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Building a server virtualization infrastructure with an Nginx web application gateway

Building a server virtualization infrastructure with an Nginx web application gateway

On 24th Sep, 2015, ARIN (IP registry for North America) announced that there were no more free IPv4 addresses. It meant that the already scarce IPv4 addresses became even more difficult to obtain. This prompted many web hosts and website developers to look at alternate solutions to host new websites.

The recommended solution was to switch to IPv6, but due to application compatibility issues, many service providers were unable to adopt IPv6 right away. A popular alternative was to use a network gateway, which allowed applications to run on private IP addresses, while a central gateway linked them to the internet using a public IPv4 address.

Recently a web application developer signed up for our server management services to setup and maintain a server virtualization infrastructure with a single IP application gateway. The developer was using a shared server to host multiple websites for their customers, but the single server solution prevented hosting web applications with conflicting software dependencies. They were on the lookout for a solution that can run more than 50 light weight virtual servers on a single server, but with just 5 public IPs.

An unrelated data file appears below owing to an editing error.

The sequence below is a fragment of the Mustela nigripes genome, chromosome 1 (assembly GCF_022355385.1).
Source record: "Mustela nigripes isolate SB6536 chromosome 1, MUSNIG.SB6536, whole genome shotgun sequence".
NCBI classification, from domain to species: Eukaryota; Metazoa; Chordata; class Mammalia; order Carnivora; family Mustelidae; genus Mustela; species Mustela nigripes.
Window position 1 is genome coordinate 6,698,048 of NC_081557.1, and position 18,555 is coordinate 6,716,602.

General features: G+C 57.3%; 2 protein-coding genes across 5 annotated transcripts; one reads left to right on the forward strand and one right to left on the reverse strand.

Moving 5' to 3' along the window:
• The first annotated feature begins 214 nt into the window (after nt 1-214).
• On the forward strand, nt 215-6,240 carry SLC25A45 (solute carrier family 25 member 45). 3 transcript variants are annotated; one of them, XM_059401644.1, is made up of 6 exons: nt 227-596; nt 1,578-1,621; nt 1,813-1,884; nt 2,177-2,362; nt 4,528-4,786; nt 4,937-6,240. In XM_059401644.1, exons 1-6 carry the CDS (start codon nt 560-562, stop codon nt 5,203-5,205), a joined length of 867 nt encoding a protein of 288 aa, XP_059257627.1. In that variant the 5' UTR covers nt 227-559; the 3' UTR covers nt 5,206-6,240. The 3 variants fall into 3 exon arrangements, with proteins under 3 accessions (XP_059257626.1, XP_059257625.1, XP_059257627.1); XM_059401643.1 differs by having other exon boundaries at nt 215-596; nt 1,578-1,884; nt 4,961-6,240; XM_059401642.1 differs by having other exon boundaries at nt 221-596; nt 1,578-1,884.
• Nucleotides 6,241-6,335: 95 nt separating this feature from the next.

We recommended a light weight server virtualization solution called LXD, with an Nginx reverse proxy to act as a web application gateway. In this solution, the LXD system would be used to create independent server instances with very low resource usage. The virtual servers would be given private network IPs, and would be linked to a central Nginx reverse proxy. The reverse proxy would use a public IP, and it would act as a link to the internet for all the virtual servers behind it.

Nginx gateway for server virtualization infrastructure

The web apps run on private IPs, and the Nginx reverse proxy talks to the internet using a public IP

This is the story of how we setup the LXC/LXD server virtualization infrastructure, and the Nginx reverse proxy.

Setting up the LXD/LXC server virtualization

The basic setup was pretty straight forward. LXD is included in Ubuntu 15.04. So, it was only a matter of running “apt-get install lxd" to get the hypervisor running.

Note: In older Ubuntu systems, the “ppa:ubuntu-lxc/lxd-stable” needs to be added to install LXD.

Setting up Nginx app gateway

Now, we had an LXD server, but by default it assigned private IPs to containers that is not visible from the internet. To be able to assign public IPs, the default network interface of the host server had be bridged to the containers. For that, we converted the server ethernet (eth0) to a bridge (br0), disabled USE_LXC_BRIDGE in /etc/default/lxc-net, and set the lxc.network.link as br0 in the default LXC profile.